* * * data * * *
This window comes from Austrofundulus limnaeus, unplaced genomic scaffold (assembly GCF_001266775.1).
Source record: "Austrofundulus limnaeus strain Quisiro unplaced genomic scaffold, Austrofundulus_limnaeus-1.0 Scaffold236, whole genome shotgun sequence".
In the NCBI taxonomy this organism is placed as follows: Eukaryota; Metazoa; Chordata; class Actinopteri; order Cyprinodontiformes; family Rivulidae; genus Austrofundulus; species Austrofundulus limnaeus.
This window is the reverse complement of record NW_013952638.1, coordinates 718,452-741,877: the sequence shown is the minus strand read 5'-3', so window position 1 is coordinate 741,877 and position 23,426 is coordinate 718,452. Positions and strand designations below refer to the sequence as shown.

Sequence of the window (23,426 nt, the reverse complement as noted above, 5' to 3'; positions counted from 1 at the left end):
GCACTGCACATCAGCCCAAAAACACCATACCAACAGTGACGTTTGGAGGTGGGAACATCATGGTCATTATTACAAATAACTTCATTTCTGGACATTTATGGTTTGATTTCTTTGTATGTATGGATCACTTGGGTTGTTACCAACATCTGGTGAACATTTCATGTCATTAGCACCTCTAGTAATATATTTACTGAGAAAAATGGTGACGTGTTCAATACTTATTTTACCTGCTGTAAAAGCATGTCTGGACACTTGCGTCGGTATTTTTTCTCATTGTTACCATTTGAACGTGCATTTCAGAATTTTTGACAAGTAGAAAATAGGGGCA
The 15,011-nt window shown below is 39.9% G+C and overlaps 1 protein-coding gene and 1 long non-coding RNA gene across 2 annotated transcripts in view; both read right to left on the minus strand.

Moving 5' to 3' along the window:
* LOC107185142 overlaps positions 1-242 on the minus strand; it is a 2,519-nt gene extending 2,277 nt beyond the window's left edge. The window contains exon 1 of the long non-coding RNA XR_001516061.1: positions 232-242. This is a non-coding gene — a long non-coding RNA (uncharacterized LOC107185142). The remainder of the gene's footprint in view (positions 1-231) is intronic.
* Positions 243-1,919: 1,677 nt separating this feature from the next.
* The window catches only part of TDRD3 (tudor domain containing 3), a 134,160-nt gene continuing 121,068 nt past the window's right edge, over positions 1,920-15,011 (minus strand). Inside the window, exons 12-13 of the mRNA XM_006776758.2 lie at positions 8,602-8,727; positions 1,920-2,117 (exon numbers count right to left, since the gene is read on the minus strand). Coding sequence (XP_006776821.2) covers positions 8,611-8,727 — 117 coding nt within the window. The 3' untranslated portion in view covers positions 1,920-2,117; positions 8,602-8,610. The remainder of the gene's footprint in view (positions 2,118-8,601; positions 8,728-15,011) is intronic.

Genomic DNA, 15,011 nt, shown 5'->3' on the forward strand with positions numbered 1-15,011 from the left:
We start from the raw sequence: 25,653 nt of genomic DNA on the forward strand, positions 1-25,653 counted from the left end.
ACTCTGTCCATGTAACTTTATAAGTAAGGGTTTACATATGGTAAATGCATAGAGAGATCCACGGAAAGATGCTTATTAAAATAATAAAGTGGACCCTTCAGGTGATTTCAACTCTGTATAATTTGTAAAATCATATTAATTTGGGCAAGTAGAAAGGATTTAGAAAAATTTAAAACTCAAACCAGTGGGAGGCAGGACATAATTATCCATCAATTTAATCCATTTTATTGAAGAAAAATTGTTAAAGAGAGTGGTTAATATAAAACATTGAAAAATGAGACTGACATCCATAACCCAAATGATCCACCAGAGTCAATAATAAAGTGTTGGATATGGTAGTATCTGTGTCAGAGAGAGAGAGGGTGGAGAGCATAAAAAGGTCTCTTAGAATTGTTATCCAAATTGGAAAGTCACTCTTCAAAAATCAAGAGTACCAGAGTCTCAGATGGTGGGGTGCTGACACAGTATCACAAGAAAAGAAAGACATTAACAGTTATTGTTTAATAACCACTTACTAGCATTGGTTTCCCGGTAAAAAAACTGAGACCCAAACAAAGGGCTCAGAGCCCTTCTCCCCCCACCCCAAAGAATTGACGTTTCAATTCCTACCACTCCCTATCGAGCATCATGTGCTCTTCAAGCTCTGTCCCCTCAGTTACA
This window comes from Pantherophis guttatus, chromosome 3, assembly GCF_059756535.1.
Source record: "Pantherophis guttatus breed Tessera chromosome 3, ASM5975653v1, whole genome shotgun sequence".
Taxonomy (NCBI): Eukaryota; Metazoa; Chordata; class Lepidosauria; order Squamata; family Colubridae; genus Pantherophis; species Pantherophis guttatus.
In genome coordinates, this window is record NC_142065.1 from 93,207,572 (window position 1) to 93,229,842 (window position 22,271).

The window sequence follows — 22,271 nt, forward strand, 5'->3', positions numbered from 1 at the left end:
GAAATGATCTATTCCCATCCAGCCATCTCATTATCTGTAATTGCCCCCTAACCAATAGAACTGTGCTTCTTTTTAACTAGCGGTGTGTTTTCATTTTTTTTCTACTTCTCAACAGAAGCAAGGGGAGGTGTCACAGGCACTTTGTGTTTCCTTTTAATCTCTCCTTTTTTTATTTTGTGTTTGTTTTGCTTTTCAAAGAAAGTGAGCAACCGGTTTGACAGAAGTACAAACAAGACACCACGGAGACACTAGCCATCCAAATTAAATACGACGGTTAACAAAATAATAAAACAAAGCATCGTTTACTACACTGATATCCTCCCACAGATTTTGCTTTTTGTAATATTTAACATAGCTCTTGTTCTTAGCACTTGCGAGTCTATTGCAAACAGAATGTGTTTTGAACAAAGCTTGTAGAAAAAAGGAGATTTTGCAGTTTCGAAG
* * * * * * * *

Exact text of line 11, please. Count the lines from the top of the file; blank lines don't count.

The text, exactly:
* The window catches only part of TDRD3 (tudor domain containing 3), a 134,160-nt gene continuing 121,068 nt past the window's right edge, over positions 1,920-15,011 (minus strand). Inside the window, exons 12-13 of the mRNA XM_006776758.2 lie at positions 8,602-8,727; positions 1,920-2,117 (exon numbers count right to left, since the gene is read on the minus strand). Coding sequence (XP_006776821.2) covers positions 8,611-8,727 — 117 coding nt within the window. The 3' untranslated portion in view covers positions 1,920-2,117; positions 8,602-8,610. The remainder of the gene's footprint in view (positions 2,118-8,601; positions 8,728-15,011) is intronic.